Alan Hindle | Monday 14 March, 2011 21:24
Winterlong, Soho Theatre, 21 Dean Street W1D 3NE 020 7478 0100 Until 11 March
Shunt, ICA, The Mall, London SW1Y 5AH 020 7930 3647 Completed
A pregnant, teenage girl sits by a canal having a smoke somewhere in the fairytale land of the north. Manchester? Near Liverpool? She has a strange encounter with a filthy, feral, manic, half-naked child-of-the-street, whose only possession are a pair of red wellies.
They banter and abuse, he cadges a cigarette, only to stub it out. “You shouldn’t smoke. Give your baby cancer. Might come out with no head. Just a pale body like a bag of milk.” She ends up making him a jam sandwich and declaring her hopes the baby grows up to be just like the boy. Immediately her aptitude for mothering should be questioned.
Winterlong is a dark, absurdist production by first time playwright Andrew Sheridan. The story circles round a dysfunctional family. The daughter, a tearaway turned slightly psychotic bitch, and her definitely psychotic boyfriend give the baby, Oscar, to the grandparents to raise. With the implication (as I saw it) that granddad is possibly gay and trapped all his life in a loveless marriage, they are not exactly ideal foster parents. Still, granny loves the boy, and he grows to be a good natured, somewhat uncanny oddball.
Entering the Soho Theatre I was given a copy of the script. Leafing through made me nervous. Full of short, punchy “poetic” non sequiturs that try relentlessly to shock, it looked like I was in for an evening of “magical” theatre. However, from early on, two things became apparent to me. One, the play is very funny, with bags of lines that would never fit in anybody’s mouth, but somehow spouting out of grim northerners feels real enough. It pushes the grim kitchen sink drama over a border into Flann O’Brien’s The Poor Mouth territory.
Two, and this is again possibly just my own theory, the play sounds like it was written by a precocious ten-year old, possibly Oscar, focusing on the things a young boy finds fascinating. Dead dogs, poo, pustulating diseases. Is the play all happening in the mind of an abandoned, abused child, presenting adults talking the way a kid thinks grown-ups talk, and issues of sexual abuse, abandonment, and death with a naïve but piercing understanding?
The performances are excellent—it’s hard to spout poetry and still sound like people. Harry McEntire as Oscar is especially good. He manages to be charming in a role which could have veered into Forest Gumpism but instead retains an otherworldly weirdness that makes events seem perfectly plausible.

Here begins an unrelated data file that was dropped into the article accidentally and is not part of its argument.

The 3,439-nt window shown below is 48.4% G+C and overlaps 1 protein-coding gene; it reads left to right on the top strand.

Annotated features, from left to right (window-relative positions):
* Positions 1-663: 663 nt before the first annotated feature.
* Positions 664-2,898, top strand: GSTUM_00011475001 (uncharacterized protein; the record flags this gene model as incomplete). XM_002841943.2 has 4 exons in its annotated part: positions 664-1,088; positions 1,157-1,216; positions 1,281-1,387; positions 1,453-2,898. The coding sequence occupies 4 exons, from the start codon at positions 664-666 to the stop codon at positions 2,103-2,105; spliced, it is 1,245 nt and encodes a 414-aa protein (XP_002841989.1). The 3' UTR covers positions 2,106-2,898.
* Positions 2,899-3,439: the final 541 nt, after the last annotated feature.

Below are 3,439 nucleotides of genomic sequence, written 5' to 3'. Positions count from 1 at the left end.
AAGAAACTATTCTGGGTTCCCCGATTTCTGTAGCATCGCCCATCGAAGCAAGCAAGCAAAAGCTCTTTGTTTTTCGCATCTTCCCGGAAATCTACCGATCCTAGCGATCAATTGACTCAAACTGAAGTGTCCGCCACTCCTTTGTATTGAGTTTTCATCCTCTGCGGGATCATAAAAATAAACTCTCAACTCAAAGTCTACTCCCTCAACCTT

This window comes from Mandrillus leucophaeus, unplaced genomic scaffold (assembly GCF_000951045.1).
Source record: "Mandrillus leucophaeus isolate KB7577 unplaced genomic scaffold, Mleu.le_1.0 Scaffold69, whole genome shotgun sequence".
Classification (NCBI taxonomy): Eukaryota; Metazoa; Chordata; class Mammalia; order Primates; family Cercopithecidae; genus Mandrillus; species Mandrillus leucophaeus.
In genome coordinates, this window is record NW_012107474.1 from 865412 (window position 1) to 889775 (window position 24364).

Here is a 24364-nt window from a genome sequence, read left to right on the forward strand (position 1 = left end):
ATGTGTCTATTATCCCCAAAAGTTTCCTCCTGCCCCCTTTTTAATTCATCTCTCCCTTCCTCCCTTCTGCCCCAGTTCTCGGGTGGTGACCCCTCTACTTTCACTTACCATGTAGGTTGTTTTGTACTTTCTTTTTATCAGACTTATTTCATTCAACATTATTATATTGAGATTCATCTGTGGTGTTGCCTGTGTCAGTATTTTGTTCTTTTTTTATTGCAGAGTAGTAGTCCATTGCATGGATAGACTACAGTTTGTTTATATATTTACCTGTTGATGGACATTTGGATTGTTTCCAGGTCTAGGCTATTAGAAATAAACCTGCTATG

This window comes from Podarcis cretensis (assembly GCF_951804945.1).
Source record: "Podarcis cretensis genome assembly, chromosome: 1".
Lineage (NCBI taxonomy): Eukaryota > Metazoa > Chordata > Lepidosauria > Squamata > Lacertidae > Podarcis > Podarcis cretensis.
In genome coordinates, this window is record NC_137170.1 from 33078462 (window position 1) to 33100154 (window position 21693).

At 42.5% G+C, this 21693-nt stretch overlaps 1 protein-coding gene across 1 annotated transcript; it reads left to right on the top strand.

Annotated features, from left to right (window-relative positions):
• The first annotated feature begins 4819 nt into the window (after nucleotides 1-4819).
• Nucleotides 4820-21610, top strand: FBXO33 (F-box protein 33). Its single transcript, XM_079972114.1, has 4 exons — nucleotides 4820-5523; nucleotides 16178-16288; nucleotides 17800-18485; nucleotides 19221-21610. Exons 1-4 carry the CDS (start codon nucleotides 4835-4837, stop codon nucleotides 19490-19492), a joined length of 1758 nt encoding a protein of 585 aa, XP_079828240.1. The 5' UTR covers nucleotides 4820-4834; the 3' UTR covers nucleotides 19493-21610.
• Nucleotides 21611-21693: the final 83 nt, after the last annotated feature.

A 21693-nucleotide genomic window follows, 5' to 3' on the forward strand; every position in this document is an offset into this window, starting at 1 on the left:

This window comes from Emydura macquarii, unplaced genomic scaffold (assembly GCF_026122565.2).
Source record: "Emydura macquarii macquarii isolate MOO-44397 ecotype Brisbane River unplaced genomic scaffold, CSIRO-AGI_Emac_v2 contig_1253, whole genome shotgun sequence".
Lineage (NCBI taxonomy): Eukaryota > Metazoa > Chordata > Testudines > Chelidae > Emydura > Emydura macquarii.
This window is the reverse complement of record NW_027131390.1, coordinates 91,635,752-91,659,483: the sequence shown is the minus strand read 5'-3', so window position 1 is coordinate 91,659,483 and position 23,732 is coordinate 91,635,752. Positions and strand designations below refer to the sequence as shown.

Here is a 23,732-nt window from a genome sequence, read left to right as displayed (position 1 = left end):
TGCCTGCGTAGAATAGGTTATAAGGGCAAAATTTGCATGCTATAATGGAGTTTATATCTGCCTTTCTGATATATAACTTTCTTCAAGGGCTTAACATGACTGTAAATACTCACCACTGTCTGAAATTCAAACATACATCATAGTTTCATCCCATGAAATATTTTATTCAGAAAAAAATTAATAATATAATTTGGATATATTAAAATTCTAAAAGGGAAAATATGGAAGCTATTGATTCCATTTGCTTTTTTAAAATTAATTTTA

Altogether, an occasionally stilted but always funny and fascinating story for adults who like a bit of light misery before bedtime.
The Institute of Contemporary Arts hosted Shunt for its recent Live Weekends event, consisting of five days of theatre, art, music and opportunities to crack your head on the claustrophobia-inducing architecture. The ICA is a small place, a series of narrow corridors, and small, sunken rooms, it gives the impression of being a submarine for artists. It’s a fairly simple layout. On this side there’s that and on that side there’s this, but as I found myself wandering up and down the same hallway looking for various events- possibly I was suffering a mild concussion. I had been bending over peering in the dark window of the Reading Room, which sits between the ground floor and the basement as a sort of inverse mezzanine. Failing to discern if anybody was inside planning to open the workshop scheduled for 6, I straightened up and smashed my skull on the deep ledge framing the window hard enough to make the world look like a 1960s polaroid picture left out in the sun and sound like a parade of fire trucks on Dooms Day.
But enough about me.
Shunt, homeless while work is being done on their south London venue, continued their regular happening as one of the ICA’s Live Weekends. In the main gallery singer/songwriters strummed guitars while a tiny smoke machine at the corner of the stage farted out atmosphere. A brilliant, home-made game called Space Postman was being played by a girl of ten, manipulating knobs controlling a clunky hand-doodled spaceship around a styrofoam meteor cloud to collect mail lost in space. There’s art to be seen, such as the mouldering bones of a dead ship infested with slightly robotic vultures. And there is theatre.
Stationary Excess has an unnamed woman pumping relentlessly on an exercise cycle. She tells the life story of an extraordinary man, a geeky journalist who can fly and possesses X-ray vision. She knows the events of his life are true because she saw it all happen, and finds herself well placed to give us the intimate details of his family, social life and aversion to weird green rocks.
This show deserves an extended life at a Fringe festival somewhere. A simple and hilarious story, beautifully told, with what is, undoubtedly, the greatest champagne-based gag of all time. Seriously. It was so funny I had champagne coming out of my nose too, and I wasn’t even drinking the stuff. But that might have been my smashed brains.
Shunt is like getting all your most creative friends together to show off their latest art, and hopefully they will be home again soon.
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Darren is the editor and publisher of Snipe.
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